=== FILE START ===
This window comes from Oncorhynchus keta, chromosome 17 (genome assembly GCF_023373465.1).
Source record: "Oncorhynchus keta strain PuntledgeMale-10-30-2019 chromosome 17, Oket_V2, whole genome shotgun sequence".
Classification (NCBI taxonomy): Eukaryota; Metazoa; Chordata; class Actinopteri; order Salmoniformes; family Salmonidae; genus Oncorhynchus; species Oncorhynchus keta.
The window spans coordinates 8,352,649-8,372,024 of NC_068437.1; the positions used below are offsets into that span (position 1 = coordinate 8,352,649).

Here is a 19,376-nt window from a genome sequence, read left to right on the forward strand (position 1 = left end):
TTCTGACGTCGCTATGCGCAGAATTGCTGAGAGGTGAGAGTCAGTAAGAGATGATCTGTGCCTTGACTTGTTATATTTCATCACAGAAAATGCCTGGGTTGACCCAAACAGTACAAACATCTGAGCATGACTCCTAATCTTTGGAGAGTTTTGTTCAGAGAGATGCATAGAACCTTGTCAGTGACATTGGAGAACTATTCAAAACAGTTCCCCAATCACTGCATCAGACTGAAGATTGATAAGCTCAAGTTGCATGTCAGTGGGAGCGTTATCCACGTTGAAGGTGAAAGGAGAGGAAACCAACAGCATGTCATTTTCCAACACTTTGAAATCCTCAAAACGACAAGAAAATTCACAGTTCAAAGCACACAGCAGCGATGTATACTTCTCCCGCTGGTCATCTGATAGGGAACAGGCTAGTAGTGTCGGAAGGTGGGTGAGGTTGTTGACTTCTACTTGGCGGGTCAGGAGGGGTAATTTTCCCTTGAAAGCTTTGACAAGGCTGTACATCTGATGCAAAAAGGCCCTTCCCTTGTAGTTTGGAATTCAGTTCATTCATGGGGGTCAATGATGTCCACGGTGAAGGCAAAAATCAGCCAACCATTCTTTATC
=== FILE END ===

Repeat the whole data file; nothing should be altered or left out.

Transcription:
This window comes from Oncorhynchus keta, chromosome 17 (genome assembly GCF_023373465.1).
Source record: "Oncorhynchus keta strain PuntledgeMale-10-30-2019 chromosome 17, Oket_V2, whole genome shotgun sequence".
Classification (NCBI taxonomy): Eukaryota; Metazoa; Chordata; class Actinopteri; order Salmoniformes; family Salmonidae; genus Oncorhynchus; species Oncorhynchus keta.
The window spans coordinates 8,352,649-8,372,024 of NC_068437.1; the positions used below are offsets into that span (position 1 = coordinate 8,352,649).

Here is a 19,376-nt window from a genome sequence, read left to right on the forward strand (position 1 = left end):
TTCTGACGTCGCTATGCGCAGAATTGCTGAGAGGTGAGAGTCAGTAAGAGATGATCTGTGCCTTGACTTGTTATATTTCATCACAGAAAATGCCTGGGTTGACCCAAACAGTACAAACATCTGAGCATGACTCCTAATCTTTGGAGAGTTTTGTTCAGAGAGATGCATAGAACCTTGTCAGTGACATTGGAGAACTATTCAAAACAGTTCCCCAATCACTGCATCAGACTGAAGATTGATAAGCTCAAGTTGCATGTCAGTGGGAGCGTTATCCACGTTGAAGGTGAAAGGAGAGGAAACCAACAGCATGTCATTTTCCAACACTTTGAAATCCTCAAAACGACAAGAAAATTCACAGTTCAAAGCACACAGCAGCGATGTATACTTCTCCCGCTGGTCATCTGATAGGGAACAGGCTAGTAGTGTCGGAAGGTGGGTGAGGTTGTTGACTTCTACTTGGCGGGTCAGGAGGGGTAATTTTCCCTTGAAAGCTTTGACAAGGCTGTACATCTGATGCAAAAAGGCCCTTCCCTTGTAGTTTGGAATTCAGTTCATTCATGGGGGTCAATGATGTCCACGGTGAAGGCAAAAATCAGCCAACCATTCTTTATC